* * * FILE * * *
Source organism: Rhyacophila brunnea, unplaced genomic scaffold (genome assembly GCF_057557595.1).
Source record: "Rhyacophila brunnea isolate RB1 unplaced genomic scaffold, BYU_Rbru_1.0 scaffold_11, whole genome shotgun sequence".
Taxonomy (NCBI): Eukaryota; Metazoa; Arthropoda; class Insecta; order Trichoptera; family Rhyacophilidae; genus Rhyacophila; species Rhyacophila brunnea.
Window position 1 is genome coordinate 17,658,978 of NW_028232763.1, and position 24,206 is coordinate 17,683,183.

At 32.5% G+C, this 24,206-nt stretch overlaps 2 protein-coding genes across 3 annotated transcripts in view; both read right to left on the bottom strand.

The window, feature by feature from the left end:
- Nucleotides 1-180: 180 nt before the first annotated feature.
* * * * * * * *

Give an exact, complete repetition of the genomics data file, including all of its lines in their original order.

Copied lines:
Source organism: Rhyacophila brunnea, unplaced genomic scaffold (genome assembly GCF_057557595.1).
Source record: "Rhyacophila brunnea isolate RB1 unplaced genomic scaffold, BYU_Rbru_1.0 scaffold_11, whole genome shotgun sequence".
Taxonomy (NCBI): Eukaryota; Metazoa; Arthropoda; class Insecta; order Trichoptera; family Rhyacophilidae; genus Rhyacophila; species Rhyacophila brunnea.
Window position 1 is genome coordinate 17,658,978 of NW_028232763.1, and position 24,206 is coordinate 17,683,183.

At 32.5% G+C, this 24,206-nt stretch overlaps 2 protein-coding genes across 3 annotated transcripts in view; both read right to left on the bottom strand.

The window, feature by feature from the left end:
- Nucleotides 1-180: 180 nt before the first annotated feature.